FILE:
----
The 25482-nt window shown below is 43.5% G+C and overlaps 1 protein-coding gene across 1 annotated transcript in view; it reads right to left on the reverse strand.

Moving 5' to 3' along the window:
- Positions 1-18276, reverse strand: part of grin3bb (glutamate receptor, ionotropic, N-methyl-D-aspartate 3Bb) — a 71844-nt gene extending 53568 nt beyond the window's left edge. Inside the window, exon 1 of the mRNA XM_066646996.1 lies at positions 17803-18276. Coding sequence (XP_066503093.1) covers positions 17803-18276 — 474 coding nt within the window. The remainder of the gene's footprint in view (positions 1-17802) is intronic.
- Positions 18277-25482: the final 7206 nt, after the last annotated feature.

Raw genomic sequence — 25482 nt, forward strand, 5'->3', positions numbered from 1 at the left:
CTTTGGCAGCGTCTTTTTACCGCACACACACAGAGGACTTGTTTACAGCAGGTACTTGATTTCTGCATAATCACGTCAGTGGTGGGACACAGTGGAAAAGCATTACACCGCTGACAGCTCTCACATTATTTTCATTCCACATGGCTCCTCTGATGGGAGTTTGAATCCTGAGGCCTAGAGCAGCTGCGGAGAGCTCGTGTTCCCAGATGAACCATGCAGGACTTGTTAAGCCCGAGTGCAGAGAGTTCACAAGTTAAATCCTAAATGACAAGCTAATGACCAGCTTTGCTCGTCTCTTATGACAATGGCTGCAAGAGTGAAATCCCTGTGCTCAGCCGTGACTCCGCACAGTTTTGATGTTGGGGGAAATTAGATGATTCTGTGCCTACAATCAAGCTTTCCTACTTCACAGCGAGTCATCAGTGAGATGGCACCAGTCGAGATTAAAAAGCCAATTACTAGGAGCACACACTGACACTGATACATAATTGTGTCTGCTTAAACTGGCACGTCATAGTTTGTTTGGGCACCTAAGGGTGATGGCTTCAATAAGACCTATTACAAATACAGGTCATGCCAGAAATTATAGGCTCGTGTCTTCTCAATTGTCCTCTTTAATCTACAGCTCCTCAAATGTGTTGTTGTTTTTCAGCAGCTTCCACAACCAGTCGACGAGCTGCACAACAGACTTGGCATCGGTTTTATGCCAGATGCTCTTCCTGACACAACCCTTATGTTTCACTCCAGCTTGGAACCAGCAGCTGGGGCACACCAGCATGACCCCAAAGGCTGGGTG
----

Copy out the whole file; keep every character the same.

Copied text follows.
The 25482-nt window shown below is 43.5% G+C and overlaps 1 protein-coding gene across 1 annotated transcript in view; it reads right to left on the reverse strand.

Moving 5' to 3' along the window:
- Positions 1-18276, reverse strand: part of grin3bb (glutamate receptor, ionotropic, N-methyl-D-aspartate 3Bb) — a 71844-nt gene extending 53568 nt beyond the window's left edge. Inside the window, exon 1 of the mRNA XM_066646996.1 lies at positions 17803-18276. Coding sequence (XP_066503093.1) covers positions 17803-18276 — 474 coding nt within the window. The remainder of the gene's footprint in view (positions 1-17802) is intronic.
- Positions 18277-25482: the final 7206 nt, after the last annotated feature.

Raw genomic sequence — 25482 nt, forward strand, 5'->3', positions numbered from 1 at the left:
CTTTGGCAGCGTCTTTTTACCGCACACACACAGAGGACTTGTTTACAGCAGGTACTTGATTTCTGCATAATCACGTCAGTGGTGGGACACAGTGGAAAAGCATTACACCGCTGACAGCTCTCACATTATTTTCATTCCACATGGCTCCTCTGATGGGAGTTTGAATCCTGAGGCCTAGAGCAGCTGCGGAGAGCTCGTGTTCCCAGATGAACCATGCAGGACTTGTTAAGCCCGAGTGCAGAGAGTTCACAAGTTAAATCCTAAATGACAAGCTAATGACCAGCTTTGCTCGTCTCTTATGACAATGGCTGCAAGAGTGAAATCCCTGTGCTCAGCCGTGACTCCGCACAGTTTTGATGTTGGGGGAAATTAGATGATTCTGTGCCTACAATCAAGCTTTCCTACTTCACAGCGAGTCATCAGTGAGATGGCACCAGTCGAGATTAAAAAGCCAATTACTAGGAGCACACACTGACACTGATACATAATTGTGTCTGCTTAAACTGGCACGTCATAGTTTGTTTGGGCACCTAAGGGTGATGGCTTCAATAAGACCTATTACAAATACAGGTCATGCCAGAAATTATAGGCTCGTGTCTTCTCAATTGTCCTCTTTAATCTACAGCTCCTCAAATGTGTTGTTGTTTTTCAGCAGCTTCCACAACCAGTCGACGAGCTGCACAACAGACTTGGCATCGGTTTTATGCCAGATGCTCTTCCTGACACAACCCTTATGTTTCACTCCAGCTTGGAACCAGCAGCTGGGGCACACCAGCATGACCCCAAAGGCTGGGTG